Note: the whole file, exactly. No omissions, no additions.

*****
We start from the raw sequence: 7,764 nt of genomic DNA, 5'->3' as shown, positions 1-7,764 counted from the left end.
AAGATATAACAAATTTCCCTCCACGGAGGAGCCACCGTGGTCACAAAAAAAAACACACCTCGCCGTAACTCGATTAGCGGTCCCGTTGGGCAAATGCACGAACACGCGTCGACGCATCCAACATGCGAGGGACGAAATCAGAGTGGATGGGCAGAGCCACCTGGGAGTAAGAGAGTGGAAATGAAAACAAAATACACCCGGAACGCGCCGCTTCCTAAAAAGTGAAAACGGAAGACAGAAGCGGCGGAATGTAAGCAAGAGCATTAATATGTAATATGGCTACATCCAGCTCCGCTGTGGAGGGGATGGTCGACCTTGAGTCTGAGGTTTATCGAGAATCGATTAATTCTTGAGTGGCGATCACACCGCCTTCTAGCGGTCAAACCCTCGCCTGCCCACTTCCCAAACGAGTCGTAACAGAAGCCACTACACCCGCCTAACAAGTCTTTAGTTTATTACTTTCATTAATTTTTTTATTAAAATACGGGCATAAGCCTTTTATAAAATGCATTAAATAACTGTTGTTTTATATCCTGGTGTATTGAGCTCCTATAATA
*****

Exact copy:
We start from the raw sequence: 7,764 nt of genomic DNA, 5'->3' as shown, positions 1-7,764 counted from the left end.
AAGATATAACAAATTTCCCTCCACGGAGGAGCCACCGTGGTCACAAAAAAAAACACACCTCGCCGTAACTCGATTAGCGGTCCCGTTGGGCAAATGCACGAACACGCGTCGACGCATCCAACATGCGAGGGACGAAATCAGAGTGGATGGGCAGAGCCACCTGGGAGTAAGAGAGTGGAAATGAAAACAAAATACACCCGGAACGCGCCGCTTCCTAAAAAGTGAAAACGGAAGACAGAAGCGGCGGAATGTAAGCAAGAGCATTAATATGTAATATGGCTACATCCAGCTCCGCTGTGGAGGGGATGGTCGACCTTGAGTCTGAGGTTTATCGAGAATCGATTAATTCTTGAGTGGCGATCACACCGCCTTCTAGCGGTCAAACCCTCGCCTGCCCACTTCCCAAACGAGTCGTAACAGAAGCCACTACACCCGCCTAACAAGTCTTTAGTTTATTACTTTCATTAATTTTTTTATTAAAATACGGGCATAAGCCTTTTATAAAATGCATTAAATAACTGTTGTTTTATATCCTGGTGTATTGAGCTCCTATAATA